Every one of us, American or otherwise
, can claim a kinship with the scattered, struggling Native American
s. The sorrowful
condition of the noble tribes is the human condition condensed and accelerated, their fate is ours foretold. We are systematically civilizing everything soulful and laudable from our collective being and the Cherokee
can tell you exactly where we are going. We sent them on ahead as scouts
The prairie University I attended took the name of the Dakota Sioux as its mascot and despite uniform displeasure from the tribe itself, a core group of stubborn white alumni are loathe to give it back. Our sports teams are known as "The Fighting Sioux" to this day and the stylized profile of a Sioux Brave still adorns the uniforms and letterhead.
One wealthy alumnus in particular, Ralph Engelstad, has made it his business to perpetuate the identity theft and the hurtful irony of the moniker, "Fighting Sioux." His threat to rescind a large cash contribution to build a new hockey arena was enough to stall the overdue mascot change and the singing cash registers drowned out the righteous complaint of the original Americans.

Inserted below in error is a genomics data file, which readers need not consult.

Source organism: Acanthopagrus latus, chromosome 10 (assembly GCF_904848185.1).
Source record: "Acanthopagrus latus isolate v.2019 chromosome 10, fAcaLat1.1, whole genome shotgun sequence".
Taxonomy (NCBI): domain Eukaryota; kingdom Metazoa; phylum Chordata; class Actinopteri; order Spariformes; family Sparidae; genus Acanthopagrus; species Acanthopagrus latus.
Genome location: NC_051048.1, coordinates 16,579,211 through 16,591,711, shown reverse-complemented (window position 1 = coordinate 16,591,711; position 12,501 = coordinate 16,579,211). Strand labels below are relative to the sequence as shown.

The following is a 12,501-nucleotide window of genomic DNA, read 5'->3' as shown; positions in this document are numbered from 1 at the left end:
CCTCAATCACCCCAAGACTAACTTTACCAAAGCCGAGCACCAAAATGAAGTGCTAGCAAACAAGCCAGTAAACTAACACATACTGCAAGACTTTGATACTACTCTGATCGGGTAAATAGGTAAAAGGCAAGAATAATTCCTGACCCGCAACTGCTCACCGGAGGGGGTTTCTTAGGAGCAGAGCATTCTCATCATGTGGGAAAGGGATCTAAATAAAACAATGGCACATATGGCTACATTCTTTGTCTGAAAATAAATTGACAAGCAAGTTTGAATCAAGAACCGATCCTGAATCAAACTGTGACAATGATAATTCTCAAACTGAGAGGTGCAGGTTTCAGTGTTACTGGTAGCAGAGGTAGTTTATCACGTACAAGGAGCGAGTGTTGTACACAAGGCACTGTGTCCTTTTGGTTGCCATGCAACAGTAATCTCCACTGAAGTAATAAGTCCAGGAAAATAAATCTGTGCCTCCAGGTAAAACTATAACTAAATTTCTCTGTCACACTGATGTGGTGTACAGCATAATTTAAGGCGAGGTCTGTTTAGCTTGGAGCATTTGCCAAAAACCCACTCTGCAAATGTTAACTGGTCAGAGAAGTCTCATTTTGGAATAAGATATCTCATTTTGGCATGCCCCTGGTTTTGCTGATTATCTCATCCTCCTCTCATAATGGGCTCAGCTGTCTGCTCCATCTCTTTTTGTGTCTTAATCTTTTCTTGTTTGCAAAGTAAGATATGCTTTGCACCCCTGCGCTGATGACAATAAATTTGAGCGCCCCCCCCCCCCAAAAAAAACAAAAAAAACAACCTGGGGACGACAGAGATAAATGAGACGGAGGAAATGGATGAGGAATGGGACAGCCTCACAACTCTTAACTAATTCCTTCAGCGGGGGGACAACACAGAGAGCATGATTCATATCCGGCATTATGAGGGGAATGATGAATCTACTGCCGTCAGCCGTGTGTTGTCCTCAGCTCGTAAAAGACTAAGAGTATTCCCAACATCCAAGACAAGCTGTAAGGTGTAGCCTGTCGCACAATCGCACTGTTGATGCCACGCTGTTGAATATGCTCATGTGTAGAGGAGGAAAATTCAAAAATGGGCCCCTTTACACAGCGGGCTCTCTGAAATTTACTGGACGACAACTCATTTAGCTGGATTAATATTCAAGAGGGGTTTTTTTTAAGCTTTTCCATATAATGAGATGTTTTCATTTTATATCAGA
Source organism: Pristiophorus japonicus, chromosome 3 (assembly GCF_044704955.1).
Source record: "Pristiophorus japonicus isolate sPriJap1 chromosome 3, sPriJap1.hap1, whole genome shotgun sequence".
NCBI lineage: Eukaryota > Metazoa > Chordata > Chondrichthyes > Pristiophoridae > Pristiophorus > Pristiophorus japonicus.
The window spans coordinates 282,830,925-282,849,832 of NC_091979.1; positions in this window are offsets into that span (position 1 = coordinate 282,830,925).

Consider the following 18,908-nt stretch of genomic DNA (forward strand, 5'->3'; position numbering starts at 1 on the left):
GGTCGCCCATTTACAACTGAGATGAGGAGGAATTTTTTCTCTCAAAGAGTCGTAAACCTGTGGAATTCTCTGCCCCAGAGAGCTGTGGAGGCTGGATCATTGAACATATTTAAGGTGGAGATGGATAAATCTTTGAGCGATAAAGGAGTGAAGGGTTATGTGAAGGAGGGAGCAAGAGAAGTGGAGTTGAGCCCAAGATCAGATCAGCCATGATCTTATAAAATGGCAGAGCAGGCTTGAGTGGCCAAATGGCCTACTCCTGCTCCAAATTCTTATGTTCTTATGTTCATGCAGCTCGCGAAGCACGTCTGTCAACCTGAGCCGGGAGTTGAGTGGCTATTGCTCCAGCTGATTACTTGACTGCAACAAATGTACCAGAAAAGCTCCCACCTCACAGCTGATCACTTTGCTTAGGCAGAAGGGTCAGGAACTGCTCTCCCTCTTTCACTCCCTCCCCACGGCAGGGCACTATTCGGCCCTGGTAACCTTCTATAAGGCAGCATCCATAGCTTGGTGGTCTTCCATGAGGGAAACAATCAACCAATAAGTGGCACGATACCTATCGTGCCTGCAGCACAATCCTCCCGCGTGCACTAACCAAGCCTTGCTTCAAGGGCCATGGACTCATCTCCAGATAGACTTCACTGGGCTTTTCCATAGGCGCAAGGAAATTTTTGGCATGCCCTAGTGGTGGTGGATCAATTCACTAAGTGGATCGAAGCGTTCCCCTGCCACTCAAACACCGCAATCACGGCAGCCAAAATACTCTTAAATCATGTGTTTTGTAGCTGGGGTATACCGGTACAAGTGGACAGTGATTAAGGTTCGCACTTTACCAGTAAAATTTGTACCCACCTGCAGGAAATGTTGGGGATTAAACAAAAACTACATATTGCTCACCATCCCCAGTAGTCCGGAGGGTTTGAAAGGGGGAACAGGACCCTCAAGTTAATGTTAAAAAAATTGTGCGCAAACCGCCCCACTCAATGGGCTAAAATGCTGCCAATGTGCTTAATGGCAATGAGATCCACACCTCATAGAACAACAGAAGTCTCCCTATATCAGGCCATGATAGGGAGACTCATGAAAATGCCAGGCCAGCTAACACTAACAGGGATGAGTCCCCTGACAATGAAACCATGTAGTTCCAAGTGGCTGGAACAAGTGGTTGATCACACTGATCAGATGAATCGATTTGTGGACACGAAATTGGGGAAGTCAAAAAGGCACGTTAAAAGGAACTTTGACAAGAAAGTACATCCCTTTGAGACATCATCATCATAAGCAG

Ralph Engelstad was a backup goalie for the University of North Dakota's hockey team in the bad old days, the late 1940s, when Indians knew their place. He made his original fortune in the 1960s selling a parcel of land in Nevada to Howard Hughes, who used it to build the North Las Vegas Airport. He was the primary developer of the NASCAR racetrack near Las Vegas and also owns the Imperial Palace Hotels and Casinos in Las Vegas and Biloxi, Mississippi. Suffice it to say that Mr. Engelstad has very deep pockets.
When a commission was formed at the University to address complaints about racism in the use of the Sioux tribe as a school mascot, UND's biggest benefactor made the conditions of his philanthropy clear. He was in the process of gifting the University with an 85 million-dollar hockey arena when the mascot change was being considered. In a letter to the President of the University who was heading up the commission, Mr. Engelstad wrote:
"...If the logo and slogan are not approved by the above-mentioned date, I will then write a letter on December 30, 2000 to all contractors and to everybody associated with the arena canceling their construction contracts for the completion of the arena..."